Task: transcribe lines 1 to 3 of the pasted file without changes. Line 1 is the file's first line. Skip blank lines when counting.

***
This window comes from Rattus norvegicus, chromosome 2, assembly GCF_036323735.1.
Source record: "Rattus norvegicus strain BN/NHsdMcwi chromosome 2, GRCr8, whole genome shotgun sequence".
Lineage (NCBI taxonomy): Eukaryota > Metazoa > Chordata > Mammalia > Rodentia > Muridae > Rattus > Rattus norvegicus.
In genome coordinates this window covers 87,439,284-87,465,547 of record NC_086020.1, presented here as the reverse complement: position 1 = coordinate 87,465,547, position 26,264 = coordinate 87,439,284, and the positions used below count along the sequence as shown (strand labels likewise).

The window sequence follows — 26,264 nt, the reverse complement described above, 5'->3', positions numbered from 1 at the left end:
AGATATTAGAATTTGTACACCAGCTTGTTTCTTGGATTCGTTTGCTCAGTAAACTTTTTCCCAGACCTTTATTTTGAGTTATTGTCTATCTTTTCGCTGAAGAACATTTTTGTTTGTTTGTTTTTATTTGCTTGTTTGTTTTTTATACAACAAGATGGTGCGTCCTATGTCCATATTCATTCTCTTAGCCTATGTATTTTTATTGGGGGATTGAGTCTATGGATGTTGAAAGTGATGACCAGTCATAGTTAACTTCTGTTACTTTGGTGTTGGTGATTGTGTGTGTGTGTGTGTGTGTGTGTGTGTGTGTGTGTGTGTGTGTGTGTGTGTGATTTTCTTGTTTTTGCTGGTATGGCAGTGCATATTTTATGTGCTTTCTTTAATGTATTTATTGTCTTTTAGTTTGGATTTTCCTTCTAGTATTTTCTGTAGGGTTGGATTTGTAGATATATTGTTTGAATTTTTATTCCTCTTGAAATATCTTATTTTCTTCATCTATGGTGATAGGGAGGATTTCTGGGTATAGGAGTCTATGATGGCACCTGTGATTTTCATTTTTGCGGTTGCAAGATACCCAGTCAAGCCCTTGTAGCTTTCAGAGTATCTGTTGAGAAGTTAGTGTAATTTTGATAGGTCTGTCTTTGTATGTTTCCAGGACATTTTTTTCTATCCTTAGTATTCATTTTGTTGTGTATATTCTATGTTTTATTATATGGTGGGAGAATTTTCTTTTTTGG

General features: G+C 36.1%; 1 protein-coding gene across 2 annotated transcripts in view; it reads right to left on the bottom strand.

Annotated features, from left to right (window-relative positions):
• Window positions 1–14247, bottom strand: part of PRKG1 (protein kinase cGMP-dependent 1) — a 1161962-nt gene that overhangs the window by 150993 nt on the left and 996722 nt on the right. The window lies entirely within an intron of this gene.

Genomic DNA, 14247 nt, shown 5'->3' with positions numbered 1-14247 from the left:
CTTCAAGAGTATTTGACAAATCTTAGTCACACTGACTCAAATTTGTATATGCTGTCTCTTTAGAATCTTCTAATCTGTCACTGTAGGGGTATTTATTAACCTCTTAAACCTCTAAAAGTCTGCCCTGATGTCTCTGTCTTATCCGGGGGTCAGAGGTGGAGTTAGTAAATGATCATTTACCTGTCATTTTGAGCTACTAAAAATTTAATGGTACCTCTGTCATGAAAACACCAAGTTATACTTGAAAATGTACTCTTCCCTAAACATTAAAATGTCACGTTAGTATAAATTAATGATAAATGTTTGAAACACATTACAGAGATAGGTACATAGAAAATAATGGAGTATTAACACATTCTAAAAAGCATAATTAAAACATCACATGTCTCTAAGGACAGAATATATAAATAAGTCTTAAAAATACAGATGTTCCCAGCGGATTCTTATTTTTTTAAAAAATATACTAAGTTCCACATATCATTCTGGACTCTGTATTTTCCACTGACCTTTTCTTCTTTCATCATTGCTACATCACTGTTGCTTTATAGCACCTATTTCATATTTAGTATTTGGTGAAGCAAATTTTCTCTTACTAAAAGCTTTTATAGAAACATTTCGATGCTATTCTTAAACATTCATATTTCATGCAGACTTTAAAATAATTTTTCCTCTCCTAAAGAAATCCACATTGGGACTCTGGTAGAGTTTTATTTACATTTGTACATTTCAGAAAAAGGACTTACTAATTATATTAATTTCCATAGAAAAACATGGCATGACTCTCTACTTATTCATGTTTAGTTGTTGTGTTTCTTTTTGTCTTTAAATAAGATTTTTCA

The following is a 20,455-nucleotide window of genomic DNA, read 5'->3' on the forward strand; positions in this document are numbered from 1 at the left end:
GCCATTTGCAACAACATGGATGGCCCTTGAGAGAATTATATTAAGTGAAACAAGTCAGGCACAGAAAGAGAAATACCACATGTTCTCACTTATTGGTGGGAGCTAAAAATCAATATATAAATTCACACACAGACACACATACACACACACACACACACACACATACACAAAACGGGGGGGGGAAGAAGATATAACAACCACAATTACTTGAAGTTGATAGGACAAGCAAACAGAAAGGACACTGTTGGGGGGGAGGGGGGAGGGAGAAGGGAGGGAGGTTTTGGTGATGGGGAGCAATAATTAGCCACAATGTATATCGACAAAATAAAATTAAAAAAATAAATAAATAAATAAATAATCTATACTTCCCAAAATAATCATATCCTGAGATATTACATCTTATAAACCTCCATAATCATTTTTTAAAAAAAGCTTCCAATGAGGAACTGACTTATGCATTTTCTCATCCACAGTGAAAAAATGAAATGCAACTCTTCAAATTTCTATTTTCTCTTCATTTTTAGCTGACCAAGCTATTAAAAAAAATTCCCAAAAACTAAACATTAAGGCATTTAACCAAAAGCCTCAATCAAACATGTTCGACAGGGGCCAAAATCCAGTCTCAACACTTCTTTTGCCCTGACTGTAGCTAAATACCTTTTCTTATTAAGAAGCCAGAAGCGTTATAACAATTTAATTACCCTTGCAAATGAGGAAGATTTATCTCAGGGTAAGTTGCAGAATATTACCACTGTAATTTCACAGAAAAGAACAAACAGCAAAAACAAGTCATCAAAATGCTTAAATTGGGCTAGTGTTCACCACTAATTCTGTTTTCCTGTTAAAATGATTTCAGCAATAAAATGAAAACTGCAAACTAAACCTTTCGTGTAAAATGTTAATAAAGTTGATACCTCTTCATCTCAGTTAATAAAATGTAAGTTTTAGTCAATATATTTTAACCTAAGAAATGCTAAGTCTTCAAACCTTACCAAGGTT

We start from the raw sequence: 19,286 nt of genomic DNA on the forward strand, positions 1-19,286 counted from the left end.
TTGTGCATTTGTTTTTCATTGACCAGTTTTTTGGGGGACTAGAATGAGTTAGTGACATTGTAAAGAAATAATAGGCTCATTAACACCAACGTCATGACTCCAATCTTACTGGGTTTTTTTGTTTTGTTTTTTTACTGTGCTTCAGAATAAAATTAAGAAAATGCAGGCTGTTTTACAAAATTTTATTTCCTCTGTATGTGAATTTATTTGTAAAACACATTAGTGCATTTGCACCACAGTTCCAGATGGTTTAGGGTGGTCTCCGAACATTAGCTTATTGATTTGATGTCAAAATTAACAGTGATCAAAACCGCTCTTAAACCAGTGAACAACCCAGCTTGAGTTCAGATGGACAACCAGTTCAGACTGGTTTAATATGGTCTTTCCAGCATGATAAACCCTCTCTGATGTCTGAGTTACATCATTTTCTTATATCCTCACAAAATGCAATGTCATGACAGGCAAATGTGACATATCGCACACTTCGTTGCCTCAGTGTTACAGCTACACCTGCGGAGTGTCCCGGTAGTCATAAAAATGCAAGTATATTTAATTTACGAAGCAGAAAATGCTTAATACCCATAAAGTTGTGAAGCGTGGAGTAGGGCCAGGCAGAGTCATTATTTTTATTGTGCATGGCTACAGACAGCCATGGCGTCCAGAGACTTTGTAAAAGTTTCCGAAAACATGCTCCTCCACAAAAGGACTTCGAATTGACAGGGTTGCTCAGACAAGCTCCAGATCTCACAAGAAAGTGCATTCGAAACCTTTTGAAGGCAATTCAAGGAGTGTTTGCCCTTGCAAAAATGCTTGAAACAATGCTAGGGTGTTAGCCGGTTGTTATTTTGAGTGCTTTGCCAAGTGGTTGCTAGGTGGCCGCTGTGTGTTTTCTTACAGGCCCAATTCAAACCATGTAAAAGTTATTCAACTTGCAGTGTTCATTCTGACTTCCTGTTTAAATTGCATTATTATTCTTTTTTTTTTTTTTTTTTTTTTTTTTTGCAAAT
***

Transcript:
This window comes from Rattus norvegicus, chromosome 2, assembly GCF_036323735.1.
Source record: "Rattus norvegicus strain BN/NHsdMcwi chromosome 2, GRCr8, whole genome shotgun sequence".
Lineage (NCBI taxonomy): Eukaryota > Metazoa > Chordata > Mammalia > Rodentia > Muridae > Rattus > Rattus norvegicus.